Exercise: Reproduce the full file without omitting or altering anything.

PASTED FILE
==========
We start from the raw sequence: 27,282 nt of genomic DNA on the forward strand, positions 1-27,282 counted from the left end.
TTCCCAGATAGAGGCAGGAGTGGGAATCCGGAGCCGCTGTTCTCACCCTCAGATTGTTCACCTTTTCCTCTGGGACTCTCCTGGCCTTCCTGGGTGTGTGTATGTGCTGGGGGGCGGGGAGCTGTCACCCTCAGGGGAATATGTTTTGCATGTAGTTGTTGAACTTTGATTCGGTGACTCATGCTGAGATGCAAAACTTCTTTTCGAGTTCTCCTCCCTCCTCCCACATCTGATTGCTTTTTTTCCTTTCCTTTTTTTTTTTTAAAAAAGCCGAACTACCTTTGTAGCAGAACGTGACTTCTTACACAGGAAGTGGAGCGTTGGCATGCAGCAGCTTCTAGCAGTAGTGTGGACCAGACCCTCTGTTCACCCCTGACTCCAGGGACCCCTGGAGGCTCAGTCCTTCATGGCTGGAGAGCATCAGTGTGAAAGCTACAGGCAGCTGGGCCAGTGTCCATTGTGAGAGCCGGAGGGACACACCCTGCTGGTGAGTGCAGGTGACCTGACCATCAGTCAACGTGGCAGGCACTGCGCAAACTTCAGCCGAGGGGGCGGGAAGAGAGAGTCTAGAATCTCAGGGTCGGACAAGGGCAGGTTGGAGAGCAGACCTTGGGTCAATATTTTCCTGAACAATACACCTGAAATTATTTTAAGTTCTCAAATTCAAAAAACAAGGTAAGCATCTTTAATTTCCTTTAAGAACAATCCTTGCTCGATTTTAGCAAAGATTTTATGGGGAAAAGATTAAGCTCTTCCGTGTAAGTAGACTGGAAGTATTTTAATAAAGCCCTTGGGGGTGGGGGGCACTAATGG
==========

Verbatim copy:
We start from the raw sequence: 27,282 nt of genomic DNA on the forward strand, positions 1-27,282 counted from the left end.
TTCCCAGATAGAGGCAGGAGTGGGAATCCGGAGCCGCTGTTCTCACCCTCAGATTGTTCACCTTTTCCTCTGGGACTCTCCTGGCCTTCCTGGGTGTGTGTATGTGCTGGGGGGCGGGGAGCTGTCACCCTCAGGGGAATATGTTTTGCATGTAGTTGTTGAACTTTGATTCGGTGACTCATGCTGAGATGCAAAACTTCTTTTCGAGTTCTCCTCCCTCCTCCCACATCTGATTGCTTTTTTTCCTTTCCTTTTTTTTTTTTAAAAAAGCCGAACTACCTTTGTAGCAGAACGTGACTTCTTACACAGGAAGTGGAGCGTTGGCATGCAGCAGCTTCTAGCAGTAGTGTGGACCAGACCCTCTGTTCACCCCTGACTCCAGGGACCCCTGGAGGCTCAGTCCTTCATGGCTGGAGAGCATCAGTGTGAAAGCTACAGGCAGCTGGGCCAGTGTCCATTGTGAGAGCCGGAGGGACACACCCTGCTGGTGAGTGCAGGTGACCTGACCATCAGTCAACGTGGCAGGCACTGCGCAAACTTCAGCCGAGGGGGCGGGAAGAGAGAGTCTAGAATCTCAGGGTCGGACAAGGGCAGGTTGGAGAGCAGACCTTGGGTCAATATTTTCCTGAACAATACACCTGAAATTATTTTAAGTTCTCAAATTCAAAAAACAAGGTAAGCATCTTTAATTTCCTTTAAGAACAATCCTTGCTCGATTTTAGCAAAGATTTTATGGGGAAAAGATTAAGCTCTTCCGTGTAAGTAGACTGGAAGTATTTTAATAAAGCCCTTGGGGGTGGGGGGCACTAATGG